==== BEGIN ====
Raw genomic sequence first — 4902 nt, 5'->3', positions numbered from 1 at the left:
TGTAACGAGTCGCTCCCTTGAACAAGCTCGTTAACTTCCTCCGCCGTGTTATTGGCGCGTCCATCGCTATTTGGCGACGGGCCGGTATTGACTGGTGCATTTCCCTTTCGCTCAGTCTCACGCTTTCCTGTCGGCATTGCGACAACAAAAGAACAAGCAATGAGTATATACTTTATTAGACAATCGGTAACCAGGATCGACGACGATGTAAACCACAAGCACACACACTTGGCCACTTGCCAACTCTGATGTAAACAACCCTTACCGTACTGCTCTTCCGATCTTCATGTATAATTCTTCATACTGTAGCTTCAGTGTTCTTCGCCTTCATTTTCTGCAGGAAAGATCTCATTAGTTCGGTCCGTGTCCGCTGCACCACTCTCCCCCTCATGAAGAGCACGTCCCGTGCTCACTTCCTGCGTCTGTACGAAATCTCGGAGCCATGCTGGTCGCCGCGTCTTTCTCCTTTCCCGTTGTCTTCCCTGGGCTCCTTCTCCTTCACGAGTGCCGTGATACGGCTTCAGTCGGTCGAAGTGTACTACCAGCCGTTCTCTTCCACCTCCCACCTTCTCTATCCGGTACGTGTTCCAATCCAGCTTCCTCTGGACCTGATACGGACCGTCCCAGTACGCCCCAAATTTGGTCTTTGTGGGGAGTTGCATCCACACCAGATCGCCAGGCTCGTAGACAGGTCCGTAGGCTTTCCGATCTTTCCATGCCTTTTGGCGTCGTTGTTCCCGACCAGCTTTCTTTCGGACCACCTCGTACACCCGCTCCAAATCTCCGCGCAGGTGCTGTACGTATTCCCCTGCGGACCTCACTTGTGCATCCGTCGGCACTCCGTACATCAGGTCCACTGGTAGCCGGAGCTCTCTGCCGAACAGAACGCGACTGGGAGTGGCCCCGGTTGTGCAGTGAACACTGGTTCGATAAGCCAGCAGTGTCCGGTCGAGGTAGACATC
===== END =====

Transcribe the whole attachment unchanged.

Raw genomic sequence first — 4902 nt, 5'->3', positions numbered from 1 at the left:
TGTAACGAGTCGCTCCCTTGAACAAGCTCGTTAACTTCCTCCGCCGTGTTATTGGCGCGTCCATCGCTATTTGGCGACGGGCCGGTATTGACTGGTGCATTTCCCTTTCGCTCAGTCTCACGCTTTCCTGTCGGCATTGCGACAACAAAAGAACAAGCAATGAGTATATACTTTATTAGACAATCGGTAACCAGGATCGACGACGATGTAAACCACAAGCACACACACTTGGCCACTTGCCAACTCTGATGTAAACAACCCTTACCGTACTGCTCTTCCGATCTTCATGTATAATTCTTCATACTGTAGCTTCAGTGTTCTTCGCCTTCATTTTCTGCAGGAAAGATCTCATTAGTTCGGTCCGTGTCCGCTGCACCACTCTCCCCCTCATGAAGAGCACGTCCCGTGCTCACTTCCTGCGTCTGTACGAAATCTCGGAGCCATGCTGGTCGCCGCGTCTTTCTCCTTTCCCGTTGTCTTCCCTGGGCTCCTTCTCCTTCACGAGTGCCGTGATACGGCTTCAGTCGGTCGAAGTGTACTACCAGCCGTTCTCTTCCACCTCCCACCTTCTCTATCCGGTACGTGTTCCAATCCAGCTTCCTCTGGACCTGATACGGACCGTCCCAGTACGCCCCAAATTTGGTCTTTGTGGGGAGTTGCATCCACACCAGATCGCCAGGCTCGTAGACAGGTCCGTAGGCTTTCCGATCTTTCCATGCCTTTTGGCGTCGTTGTTCCCGACCAGCTTTCTTTCGGACCACCTCGTACACCCGCTCCAAATCTCCGCGCAGGTGCTGTACGTATTCCCCTGCGGACCTCACTTGTGCATCCGTCGGCACTCCGTACATCAGGTCCACTGGTAGCCGGAGCTCTCTGCCGAACAGAACGCGACTGGGAGTGGCCCCGGTTGTGCAGTGAACACTGGTTCGATAAGCCAGCAGTGTCCGGTCGAGGTAGACATC